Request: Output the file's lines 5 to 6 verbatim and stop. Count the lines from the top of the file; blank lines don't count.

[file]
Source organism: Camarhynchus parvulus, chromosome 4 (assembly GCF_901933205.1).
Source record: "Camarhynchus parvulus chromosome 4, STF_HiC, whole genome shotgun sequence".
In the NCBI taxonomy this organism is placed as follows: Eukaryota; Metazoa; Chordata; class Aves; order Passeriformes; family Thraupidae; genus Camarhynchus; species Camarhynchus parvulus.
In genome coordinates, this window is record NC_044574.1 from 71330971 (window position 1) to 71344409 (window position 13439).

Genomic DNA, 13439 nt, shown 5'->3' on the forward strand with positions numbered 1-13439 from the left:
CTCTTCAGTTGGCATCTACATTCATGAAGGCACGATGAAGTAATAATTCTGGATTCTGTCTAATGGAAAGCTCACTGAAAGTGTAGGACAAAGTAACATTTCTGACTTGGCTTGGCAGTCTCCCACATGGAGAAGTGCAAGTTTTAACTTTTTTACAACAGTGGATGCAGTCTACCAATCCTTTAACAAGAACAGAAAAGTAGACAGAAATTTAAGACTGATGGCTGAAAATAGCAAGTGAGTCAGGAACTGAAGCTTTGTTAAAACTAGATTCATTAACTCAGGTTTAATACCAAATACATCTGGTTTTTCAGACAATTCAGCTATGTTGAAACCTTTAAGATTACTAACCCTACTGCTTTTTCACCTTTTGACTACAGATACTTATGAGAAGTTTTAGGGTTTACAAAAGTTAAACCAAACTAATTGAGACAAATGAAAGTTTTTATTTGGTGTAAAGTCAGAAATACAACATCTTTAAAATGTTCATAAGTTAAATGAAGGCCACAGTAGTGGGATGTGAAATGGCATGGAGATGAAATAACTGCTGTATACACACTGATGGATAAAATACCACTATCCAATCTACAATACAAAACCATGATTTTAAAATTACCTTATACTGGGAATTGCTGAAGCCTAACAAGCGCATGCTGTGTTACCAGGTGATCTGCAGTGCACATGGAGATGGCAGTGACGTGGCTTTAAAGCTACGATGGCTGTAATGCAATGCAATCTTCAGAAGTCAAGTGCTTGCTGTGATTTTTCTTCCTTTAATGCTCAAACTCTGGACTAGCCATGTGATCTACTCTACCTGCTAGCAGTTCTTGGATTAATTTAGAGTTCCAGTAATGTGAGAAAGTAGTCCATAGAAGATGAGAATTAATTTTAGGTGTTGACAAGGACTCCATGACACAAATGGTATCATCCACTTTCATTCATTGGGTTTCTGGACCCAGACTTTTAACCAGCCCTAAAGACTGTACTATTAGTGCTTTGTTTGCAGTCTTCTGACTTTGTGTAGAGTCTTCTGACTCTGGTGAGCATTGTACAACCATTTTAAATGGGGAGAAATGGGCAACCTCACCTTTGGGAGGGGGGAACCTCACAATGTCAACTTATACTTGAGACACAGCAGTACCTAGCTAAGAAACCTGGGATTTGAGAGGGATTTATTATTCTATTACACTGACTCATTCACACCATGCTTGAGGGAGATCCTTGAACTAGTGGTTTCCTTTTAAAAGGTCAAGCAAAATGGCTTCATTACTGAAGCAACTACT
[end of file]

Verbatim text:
Genomic DNA, 13439 nt, shown 5'->3' on the forward strand with positions numbered 1-13439 from the left:
CTCTTCAGTTGGCATCTACATTCATGAAGGCACGATGAAGTAATAATTCTGGATTCTGTCTAATGGAAAGCTCACTGAAAGTGTAGGACAAAGTAACATTTCTGACTTGGCTTGGCAGTCTCCCACATGGAGAAGTGCAAGTTTTAACTTTTTTACAACAGTGGATGCAGTCTACCAATCCTTTAACAAGAACAGAAAAGTAGACAGAAATTTAAGACTGATGGCTGAAAATAGCAAGTGAGTCAGGAACTGAAGCTTTGTTAAAACTAGATTCATTAACTCAGGTTTAATACCAAATACATCTGGTTTTTCAGACAATTCAGCTATGTTGAAACCTTTAAGATTACTAACCCTACTGCTTTTTCACCTTTTGACTACAGATACTTATGAGAAGTTTTAGGGTTTACAAAAGTTAAACCAAACTAATTGAGACAAATGAAAGTTTTTATTTGGTGTAAAGTCAGAAATACAACATCTTTAAAATGTTCATAAGTTAAATGAAGGCCACAGTAGTGGGATGTGAAATGGCATGGAGATGAAATAACTGCTGTATACACACTGATGGATAAAATACCACTATCCAATCTACAATACAAAACCATGATTTTAAAATTACCTTATACTGGGAATTGCTGAAGCCTAACAAGCGCATGCTGTGTTACCAGGTGATCTGCAGTGCACATGGAGATGGCAGTGACGTGGCTTTAAAGCTACGATGGCTGTAATGCAATGCAATCTTCAGAAGTCAAGTGCTTGCTGTGATTTTTCTTCCTTTAATGCTCAAACTCTGGACTAGCCATGTGATCTACTCTACCTGCTAGCAGTTCTTGGATTAATTTAGAGTTCCAGTAATGTGAGAAAGTAGTCCATAGAAGATGAGAATTAATTTTAGGTGTTGACAAGGACTCCATGACACAAATGGTATCATCCACTTTCATTCATTGGGTTTCTGGACCCAGACTTTTAACCAGCCCTAAAGACTGTACTATTAGTGCTTTGTTTGCAGTCTTCTGACTTTGTGTAGAGTCTTCTGACTCTGGTGAGCATTGTACAACCATTTTAAATGGGGAGAAATGGGCAACCTCACCTTTGGGAGGGGGGAACCTCACAATGTCAACTTATACTTGAGACACAGCAGTACCTAGCTAAGAAACCTGGGATTTGAGAGGGATTTATTATTCTATTACACTGACTCATTCACACCATGCTTGAGGGAGATCCTTGAACTAGTGGTTTCCTTTTAAAAGGTCAAGCAAAATGGCTTCATTACTGAAGCAACTACT